My Inspiration into Politics


July 1, 2008

[Published in “Community Recipes II” in 2004]



I want to give you a little insight into what inspired me to enter politics.  In my life, family members who enjoyed public service surrounded me.  My grandfather Maurice Karamatsu who began his career as a messenger boy for Inter-Island Steam Navigation Company (Hawaiian Airlines) and retired as Vice President of Duty Free Shoppers Hawaii was heavily involved in the democratic process until his passing in 1992. 


My father Richard Karamatsu, an electrical engineer at Pearl Harbor has always been active in community organizations such as the Jaycees, Momilani Community Association, American Youth Soccer Organization, and Pearl City High School PTSA.  He served as president of the Pearl City High School PTSA even after I graduated, and none of his children were attending the school.  My father still coaches and referees for youth soccer long after my two sisters and I stopped playing.


I have a lot of respect for the leaders before me such as the World War II Generation and Governor John A. Burns.  As a young student at the University of Hawaii at Manoa, I used to read books about Hawaii’s leaders and the struggles they went through to fight for equal rights, worker rights, women rights, modernizing Hawaii’s infrastructure, and developing tourism and agriculture.  I believe Burns influenced me to run for office.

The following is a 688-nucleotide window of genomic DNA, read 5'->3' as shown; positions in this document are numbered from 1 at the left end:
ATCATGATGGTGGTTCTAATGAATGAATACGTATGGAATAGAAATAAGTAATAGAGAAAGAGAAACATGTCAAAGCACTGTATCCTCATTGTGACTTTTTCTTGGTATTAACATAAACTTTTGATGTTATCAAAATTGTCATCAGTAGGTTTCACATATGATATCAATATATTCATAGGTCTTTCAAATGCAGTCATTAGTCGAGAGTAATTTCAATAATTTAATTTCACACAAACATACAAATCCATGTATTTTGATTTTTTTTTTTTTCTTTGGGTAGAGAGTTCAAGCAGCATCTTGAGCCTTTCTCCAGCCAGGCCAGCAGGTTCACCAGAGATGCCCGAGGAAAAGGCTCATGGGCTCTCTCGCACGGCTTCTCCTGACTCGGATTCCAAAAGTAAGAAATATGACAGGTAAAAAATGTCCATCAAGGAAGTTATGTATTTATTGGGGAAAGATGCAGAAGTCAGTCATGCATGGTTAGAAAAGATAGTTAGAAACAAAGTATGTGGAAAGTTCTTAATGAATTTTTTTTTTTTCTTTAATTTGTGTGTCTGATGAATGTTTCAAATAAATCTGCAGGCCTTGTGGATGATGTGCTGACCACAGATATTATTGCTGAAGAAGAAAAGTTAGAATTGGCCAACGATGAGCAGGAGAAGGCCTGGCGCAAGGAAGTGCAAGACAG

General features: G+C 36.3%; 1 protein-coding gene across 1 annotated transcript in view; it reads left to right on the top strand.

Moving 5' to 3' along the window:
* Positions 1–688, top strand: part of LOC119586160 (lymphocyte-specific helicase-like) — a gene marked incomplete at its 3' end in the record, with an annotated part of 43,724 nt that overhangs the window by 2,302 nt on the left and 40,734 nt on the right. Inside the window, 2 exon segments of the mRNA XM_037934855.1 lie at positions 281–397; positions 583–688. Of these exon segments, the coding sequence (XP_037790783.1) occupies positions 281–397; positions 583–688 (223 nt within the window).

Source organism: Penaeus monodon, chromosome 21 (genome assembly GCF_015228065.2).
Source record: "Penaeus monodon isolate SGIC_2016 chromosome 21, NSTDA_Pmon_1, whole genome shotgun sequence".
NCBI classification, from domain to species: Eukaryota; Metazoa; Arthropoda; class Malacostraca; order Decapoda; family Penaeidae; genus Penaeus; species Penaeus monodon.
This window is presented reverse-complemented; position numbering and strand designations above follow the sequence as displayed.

In the mid 1990s I was motivated to be involved on women, children, and social issues especially areas of domestic abuse and sexual assault as a result of experiences my friends and acquaintances went through.


In college, I studied on how strong economies maintained healthy societies.  I want to develop our knowledge-based industries such as technology, biotechnology, agricultural research, science, art, digital media, film, and alternative energy where we, the minds of people in Hawaii, create products and services that will compete in the global economy.


Just as the leaders of the past gave me an opportunity to learn through public school and the University of Hawaii, I am focused on the education of our kids.  I want to prepare future generations to play a significant role in developing our knowledge-based economy.


Finally, just as Governor John A. Burns influenced me, I hope to influence others to better Hawaii, especially the younger generation.  Governor Burns died in April 1975 when I was only four months old, but his work touched my heart years later.  Likewise, all it takes is for one kid to feel my message and pick it up.



One Republic “Apologize” 

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